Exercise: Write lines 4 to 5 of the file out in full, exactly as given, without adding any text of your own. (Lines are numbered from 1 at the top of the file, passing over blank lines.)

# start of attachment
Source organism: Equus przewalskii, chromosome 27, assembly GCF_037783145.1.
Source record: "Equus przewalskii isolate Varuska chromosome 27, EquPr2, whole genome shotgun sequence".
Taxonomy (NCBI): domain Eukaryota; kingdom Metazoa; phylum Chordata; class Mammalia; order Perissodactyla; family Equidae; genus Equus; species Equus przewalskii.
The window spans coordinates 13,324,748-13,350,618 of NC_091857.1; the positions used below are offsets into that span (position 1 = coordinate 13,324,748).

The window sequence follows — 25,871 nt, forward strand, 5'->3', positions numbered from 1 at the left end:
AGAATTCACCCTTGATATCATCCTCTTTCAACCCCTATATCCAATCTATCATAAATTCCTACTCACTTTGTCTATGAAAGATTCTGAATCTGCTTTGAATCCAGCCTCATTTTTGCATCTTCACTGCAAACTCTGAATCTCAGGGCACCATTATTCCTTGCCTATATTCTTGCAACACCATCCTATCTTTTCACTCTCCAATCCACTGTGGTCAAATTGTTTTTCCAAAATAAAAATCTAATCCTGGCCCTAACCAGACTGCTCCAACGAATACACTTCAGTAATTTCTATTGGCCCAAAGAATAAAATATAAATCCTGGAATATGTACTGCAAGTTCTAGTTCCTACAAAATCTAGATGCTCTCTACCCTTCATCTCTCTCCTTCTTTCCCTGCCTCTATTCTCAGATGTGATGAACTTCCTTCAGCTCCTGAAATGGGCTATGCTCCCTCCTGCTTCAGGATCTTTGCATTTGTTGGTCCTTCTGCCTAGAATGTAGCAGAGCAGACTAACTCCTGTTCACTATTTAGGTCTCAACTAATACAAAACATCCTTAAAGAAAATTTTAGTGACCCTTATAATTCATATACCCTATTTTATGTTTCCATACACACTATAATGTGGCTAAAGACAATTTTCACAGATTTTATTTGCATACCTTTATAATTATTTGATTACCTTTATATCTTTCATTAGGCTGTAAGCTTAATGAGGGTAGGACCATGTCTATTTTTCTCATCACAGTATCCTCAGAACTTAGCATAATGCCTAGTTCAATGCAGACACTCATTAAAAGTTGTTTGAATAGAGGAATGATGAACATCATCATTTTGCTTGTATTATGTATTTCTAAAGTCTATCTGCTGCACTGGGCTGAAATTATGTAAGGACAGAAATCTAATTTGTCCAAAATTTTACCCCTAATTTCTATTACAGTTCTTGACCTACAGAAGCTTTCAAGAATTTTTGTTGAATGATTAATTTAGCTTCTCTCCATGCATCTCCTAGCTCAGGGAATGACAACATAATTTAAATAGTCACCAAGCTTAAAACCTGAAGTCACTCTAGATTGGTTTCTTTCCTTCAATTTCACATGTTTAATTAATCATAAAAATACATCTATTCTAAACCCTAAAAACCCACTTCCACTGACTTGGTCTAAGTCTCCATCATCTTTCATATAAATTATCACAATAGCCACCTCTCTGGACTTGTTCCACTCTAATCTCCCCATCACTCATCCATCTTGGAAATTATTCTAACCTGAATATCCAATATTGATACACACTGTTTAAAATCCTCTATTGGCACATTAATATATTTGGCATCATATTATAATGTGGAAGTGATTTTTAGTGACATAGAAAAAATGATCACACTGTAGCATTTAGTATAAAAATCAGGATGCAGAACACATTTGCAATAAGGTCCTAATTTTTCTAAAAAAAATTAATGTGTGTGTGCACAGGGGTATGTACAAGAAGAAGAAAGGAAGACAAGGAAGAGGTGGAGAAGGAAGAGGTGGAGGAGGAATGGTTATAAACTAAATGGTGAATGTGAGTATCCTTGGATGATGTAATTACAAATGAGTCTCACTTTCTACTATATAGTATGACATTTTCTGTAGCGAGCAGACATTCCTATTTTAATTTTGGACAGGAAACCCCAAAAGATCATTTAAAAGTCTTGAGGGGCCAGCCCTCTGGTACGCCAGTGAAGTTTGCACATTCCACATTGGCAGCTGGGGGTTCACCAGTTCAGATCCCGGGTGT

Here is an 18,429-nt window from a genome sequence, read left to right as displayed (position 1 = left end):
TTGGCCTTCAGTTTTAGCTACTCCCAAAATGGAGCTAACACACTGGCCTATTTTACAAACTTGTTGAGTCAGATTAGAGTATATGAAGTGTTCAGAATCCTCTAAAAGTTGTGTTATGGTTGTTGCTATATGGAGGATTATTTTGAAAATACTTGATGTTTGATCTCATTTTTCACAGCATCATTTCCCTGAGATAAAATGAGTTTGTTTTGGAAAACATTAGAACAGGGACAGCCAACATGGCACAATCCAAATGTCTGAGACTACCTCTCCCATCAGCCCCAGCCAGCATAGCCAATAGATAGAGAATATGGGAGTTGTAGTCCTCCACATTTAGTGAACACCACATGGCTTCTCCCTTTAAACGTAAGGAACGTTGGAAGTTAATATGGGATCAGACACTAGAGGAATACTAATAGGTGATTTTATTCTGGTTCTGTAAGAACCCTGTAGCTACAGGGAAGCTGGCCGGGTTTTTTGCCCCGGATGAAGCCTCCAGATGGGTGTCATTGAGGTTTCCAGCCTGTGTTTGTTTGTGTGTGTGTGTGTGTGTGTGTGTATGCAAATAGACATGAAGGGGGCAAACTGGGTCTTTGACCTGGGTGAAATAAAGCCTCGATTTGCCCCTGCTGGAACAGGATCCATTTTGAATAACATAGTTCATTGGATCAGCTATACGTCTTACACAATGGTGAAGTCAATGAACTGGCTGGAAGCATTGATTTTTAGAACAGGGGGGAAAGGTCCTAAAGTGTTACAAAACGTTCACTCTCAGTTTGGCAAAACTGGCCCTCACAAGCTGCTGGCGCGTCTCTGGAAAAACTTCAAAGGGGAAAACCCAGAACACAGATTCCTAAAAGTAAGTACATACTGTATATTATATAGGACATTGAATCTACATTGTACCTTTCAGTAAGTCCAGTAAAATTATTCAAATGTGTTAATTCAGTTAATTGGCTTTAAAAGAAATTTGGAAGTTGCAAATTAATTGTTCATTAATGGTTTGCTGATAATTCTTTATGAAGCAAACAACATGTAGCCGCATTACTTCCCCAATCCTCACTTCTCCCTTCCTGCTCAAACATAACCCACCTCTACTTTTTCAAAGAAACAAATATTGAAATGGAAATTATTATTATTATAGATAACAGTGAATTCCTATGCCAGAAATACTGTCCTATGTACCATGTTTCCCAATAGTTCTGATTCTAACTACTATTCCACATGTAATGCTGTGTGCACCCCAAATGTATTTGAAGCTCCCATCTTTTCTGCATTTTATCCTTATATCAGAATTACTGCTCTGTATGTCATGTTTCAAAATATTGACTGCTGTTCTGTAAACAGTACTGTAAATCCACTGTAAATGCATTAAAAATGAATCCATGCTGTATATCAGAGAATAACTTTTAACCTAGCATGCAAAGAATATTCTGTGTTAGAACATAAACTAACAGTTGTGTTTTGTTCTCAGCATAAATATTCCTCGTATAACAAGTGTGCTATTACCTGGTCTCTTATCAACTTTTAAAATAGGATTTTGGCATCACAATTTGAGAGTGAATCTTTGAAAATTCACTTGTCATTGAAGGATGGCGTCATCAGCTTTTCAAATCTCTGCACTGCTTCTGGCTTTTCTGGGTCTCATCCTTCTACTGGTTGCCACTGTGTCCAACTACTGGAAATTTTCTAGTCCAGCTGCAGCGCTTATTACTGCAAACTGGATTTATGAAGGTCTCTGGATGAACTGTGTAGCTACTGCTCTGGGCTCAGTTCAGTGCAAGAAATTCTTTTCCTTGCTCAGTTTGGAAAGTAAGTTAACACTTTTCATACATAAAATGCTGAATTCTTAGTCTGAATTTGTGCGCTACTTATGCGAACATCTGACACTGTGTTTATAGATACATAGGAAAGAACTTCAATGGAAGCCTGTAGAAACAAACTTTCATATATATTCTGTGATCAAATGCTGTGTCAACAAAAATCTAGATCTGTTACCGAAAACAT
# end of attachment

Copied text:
The window spans coordinates 13,324,748-13,350,618 of NC_091857.1; the positions used below are offsets into that span (position 1 = coordinate 13,324,748).

The window sequence follows — 25,871 nt, forward strand, 5'->3', positions numbered from 1 at the left end: